Bangor council to reconsider West Market Square project

Plans have been unveiled for West Market Square revitalization, but the Bangor council has not yet decided which elements of the project will be implemented in the spring.
Plans have been unveiled for West Market Square revitalization, but the Bangor council has not yet decided which elements of the project will be implemented in the spring. Buy Photo
Posted Sept. 04, 2013, at 9:38 p.m.
Last modified Sept. 05, 2013, at 8:44 a.m.
The Bangor council will reconsider the West Market Square project.
The Bangor council will reconsider the West Market Square project. Buy Photo
An artist's rendering of the West Market Square project.
City of Bangor
An artist's rendering of the West Market Square project.

BANGOR, Maine — City councilors will circle back, voting again next week on whether the city should proceed with a roughly $975,000 makeover of downtown focal point West Market Square.

During an Aug. 26 meeting, the council voted to only move forward with utility work in the area around the square, replacing aging water mains and sewer and electrical infrastructure in that section of downtown. That portion of the project, which the city says is vital because many of the water and sewer lines are well over a century old, is expected to cost about $420,000, according to city staff.

That decision delayed other plans for the site that city staff had been working on with business owners and councilors for more than two years, according to George Kinghorn, president of the Downtown Bangor Partnership. The city and businesses had hoped to have all the work done in one fell swoop, so the downtown didn’t have to deal with two separate disruptive construction phases.

The full renovation would include new brickwork, lighting, a sidewalk widening, benches to replace the deteriorating wooden ones, and tree and shrubbery removal and replacement. The project was meant to give the square a fresh look, improve safety and eventually connect Bangor’s downtown with the waterfront.

Several councilors cited concerns about the costs of the project when the city has several other tasks and projects on its plate, in spite of the fact that downtown tax increment financing funds, along with sewer and water district funds, already had been set aside for the projects.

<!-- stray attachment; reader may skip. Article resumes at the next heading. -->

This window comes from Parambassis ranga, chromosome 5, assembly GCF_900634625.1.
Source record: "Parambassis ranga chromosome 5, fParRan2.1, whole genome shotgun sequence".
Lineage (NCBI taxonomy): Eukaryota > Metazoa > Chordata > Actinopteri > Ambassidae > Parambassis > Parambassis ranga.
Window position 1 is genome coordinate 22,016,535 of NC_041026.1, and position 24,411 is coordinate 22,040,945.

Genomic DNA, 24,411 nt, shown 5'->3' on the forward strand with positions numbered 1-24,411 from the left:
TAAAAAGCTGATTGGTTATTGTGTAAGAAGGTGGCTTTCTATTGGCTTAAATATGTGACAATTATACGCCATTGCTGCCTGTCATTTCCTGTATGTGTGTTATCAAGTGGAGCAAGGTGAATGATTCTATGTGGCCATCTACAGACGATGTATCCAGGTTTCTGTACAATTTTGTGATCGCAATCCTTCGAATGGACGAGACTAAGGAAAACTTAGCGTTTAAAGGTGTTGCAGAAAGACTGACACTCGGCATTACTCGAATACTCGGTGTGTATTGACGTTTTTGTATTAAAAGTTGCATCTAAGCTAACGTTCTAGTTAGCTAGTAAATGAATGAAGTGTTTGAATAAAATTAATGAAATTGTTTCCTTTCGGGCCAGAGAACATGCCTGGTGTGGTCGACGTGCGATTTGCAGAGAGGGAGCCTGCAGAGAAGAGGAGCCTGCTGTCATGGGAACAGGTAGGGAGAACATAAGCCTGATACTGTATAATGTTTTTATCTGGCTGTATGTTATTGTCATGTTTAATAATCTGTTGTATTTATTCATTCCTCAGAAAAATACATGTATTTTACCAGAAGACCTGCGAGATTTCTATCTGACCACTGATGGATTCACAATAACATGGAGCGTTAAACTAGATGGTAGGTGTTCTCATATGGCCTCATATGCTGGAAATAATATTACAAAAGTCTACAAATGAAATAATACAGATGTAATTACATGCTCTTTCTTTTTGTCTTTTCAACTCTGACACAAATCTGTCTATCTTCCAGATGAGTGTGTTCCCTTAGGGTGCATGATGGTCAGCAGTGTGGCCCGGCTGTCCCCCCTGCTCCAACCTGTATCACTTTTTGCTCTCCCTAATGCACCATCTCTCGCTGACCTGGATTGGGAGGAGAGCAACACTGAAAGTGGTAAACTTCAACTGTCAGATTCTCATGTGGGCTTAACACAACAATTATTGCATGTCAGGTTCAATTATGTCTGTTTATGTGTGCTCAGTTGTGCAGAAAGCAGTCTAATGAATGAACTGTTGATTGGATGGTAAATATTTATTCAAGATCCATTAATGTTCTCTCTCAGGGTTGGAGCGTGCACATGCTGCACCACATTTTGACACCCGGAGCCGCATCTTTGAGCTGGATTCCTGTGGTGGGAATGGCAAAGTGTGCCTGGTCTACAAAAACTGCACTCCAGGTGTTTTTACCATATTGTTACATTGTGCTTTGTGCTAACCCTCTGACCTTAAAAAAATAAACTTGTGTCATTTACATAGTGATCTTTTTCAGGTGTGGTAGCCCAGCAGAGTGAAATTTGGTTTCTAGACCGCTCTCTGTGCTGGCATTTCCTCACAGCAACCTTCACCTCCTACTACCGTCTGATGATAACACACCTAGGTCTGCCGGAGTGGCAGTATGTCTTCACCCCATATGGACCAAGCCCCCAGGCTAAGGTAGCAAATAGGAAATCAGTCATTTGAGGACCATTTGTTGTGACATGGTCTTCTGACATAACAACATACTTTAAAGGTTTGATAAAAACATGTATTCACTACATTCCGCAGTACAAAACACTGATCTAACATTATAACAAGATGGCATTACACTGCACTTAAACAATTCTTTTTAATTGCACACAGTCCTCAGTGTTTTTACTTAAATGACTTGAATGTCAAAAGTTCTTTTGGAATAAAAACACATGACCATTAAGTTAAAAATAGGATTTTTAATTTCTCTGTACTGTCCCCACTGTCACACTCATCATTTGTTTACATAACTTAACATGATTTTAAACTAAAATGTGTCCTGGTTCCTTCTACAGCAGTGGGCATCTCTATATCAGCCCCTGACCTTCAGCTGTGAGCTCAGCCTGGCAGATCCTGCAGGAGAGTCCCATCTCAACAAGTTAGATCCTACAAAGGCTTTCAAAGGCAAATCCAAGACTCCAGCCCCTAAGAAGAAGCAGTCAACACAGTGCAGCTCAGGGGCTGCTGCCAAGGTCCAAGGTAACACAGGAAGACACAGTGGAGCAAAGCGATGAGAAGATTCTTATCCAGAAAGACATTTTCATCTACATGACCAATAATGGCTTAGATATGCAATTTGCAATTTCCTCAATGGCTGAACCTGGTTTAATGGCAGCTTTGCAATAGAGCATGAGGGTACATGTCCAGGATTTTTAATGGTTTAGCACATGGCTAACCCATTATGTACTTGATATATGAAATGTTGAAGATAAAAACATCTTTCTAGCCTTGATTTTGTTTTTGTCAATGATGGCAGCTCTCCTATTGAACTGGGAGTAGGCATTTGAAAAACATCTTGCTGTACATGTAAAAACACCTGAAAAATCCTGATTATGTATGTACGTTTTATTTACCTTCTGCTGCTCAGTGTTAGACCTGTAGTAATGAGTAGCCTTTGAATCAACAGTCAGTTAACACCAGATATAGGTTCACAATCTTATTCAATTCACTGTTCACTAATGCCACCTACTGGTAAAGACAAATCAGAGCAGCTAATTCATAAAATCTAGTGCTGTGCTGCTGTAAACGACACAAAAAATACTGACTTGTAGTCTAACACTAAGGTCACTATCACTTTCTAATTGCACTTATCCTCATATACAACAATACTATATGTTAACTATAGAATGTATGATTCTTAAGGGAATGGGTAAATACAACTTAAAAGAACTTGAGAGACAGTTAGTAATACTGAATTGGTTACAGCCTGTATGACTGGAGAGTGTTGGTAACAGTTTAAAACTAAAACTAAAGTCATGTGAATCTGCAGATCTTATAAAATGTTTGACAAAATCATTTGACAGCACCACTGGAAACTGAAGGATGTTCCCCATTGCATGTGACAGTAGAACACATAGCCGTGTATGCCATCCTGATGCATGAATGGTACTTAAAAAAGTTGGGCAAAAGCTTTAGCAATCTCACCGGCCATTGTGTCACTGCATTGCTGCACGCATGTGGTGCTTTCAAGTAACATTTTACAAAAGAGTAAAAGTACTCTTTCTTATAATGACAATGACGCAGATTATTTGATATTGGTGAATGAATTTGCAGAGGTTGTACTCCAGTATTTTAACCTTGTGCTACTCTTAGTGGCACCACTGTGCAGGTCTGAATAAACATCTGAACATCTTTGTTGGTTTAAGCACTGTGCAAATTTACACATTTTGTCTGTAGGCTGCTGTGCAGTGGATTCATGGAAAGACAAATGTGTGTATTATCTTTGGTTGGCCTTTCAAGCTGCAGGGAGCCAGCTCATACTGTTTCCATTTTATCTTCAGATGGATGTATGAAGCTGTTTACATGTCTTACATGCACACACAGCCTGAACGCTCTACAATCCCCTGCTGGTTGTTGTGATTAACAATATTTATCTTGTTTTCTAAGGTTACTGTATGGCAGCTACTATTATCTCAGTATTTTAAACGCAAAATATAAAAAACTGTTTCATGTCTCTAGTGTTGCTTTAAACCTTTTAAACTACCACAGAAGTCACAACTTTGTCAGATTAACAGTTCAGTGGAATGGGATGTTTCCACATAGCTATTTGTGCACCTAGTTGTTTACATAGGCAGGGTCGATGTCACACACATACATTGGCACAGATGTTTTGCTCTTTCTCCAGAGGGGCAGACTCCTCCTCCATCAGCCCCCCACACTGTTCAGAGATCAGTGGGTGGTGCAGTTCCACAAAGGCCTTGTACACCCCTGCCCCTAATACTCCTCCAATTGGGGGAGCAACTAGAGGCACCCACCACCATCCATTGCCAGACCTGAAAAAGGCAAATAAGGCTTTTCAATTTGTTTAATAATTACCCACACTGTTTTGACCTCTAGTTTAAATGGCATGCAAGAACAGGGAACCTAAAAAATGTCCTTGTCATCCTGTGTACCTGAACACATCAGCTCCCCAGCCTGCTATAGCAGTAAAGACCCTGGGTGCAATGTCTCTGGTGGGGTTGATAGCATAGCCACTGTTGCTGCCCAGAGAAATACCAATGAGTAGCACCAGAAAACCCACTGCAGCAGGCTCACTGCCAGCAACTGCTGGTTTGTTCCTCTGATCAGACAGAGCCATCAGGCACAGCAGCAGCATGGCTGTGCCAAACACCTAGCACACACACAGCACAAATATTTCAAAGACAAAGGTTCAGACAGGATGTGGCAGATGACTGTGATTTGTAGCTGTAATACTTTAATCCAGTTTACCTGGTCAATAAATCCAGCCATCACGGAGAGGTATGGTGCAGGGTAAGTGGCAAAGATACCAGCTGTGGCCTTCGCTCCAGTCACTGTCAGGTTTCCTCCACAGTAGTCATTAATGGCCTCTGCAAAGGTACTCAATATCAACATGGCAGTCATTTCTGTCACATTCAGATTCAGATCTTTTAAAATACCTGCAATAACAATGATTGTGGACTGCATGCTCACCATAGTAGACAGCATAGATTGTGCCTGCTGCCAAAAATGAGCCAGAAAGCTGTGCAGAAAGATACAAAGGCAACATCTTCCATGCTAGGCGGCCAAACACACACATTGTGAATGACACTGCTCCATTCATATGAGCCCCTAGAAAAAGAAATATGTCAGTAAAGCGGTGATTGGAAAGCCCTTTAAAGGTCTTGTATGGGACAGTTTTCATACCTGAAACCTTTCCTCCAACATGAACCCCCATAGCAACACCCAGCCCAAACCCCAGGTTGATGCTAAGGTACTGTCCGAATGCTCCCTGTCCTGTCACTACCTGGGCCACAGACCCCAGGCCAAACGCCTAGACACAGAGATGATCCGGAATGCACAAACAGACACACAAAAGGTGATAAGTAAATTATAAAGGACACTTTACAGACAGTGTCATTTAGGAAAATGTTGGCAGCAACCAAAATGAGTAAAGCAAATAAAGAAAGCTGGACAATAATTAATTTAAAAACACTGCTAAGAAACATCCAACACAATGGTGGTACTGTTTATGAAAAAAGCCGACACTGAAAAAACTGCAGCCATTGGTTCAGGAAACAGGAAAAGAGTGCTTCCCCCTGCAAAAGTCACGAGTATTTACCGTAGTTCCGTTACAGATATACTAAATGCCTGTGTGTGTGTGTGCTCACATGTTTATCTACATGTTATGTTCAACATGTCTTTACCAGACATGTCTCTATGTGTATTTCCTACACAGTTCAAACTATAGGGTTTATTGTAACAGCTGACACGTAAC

City staff cautioned that if the council did the work in two phases, putting off the aesthetic improvements until next year, it would mean tearing up the streets in the area twice, for several months each time, and cost at least $100,000 more, bringing the overall cost for the project to $1.075 million, according to Tanya Emery, interim director of economic and community development for the city.

After more presentations and discussion Wednesday night about the city’s options, the Business and Economic Development Committee voted to send the issue back to the full council for another vote.

That $975,000 price tag is higher than the $800,000 the city cited previously because it includes the $117,000 toward water infrastructure replacement that will come out of Bangor Water District funds, as well as some alternative bid items that the city may not move forward with at this point, Emery said. The money still would come from the same sources, she said.

Kinghorn said he was surprised when the council voted not to move ahead with the full project despite having funding set aside for it.

“We are certainly looking forward to seeing positive and visible enhancements to the square to keep up the momentum of further growth downtown,” Kinghorn said Wednesday, adding that the partnership hopes the council changes its decision and goes with the full project, rather than a phased approach that will mean two construction seasons rather than one.

Whether the council decides to do the full project or just the utility portion, the project would go out to bid in January 2014 and construction would begin in the spring. If the council were to choose to do only the utility portion, work would take about four months. Construction on the full square project would take about six months.

Regardless of which way the council vote goes, the construction downtown next spring and summer will be a headache, City Manager Cathy Conlow told the councilors.

“That is going to be a painful summer for everyone down there,” she said.

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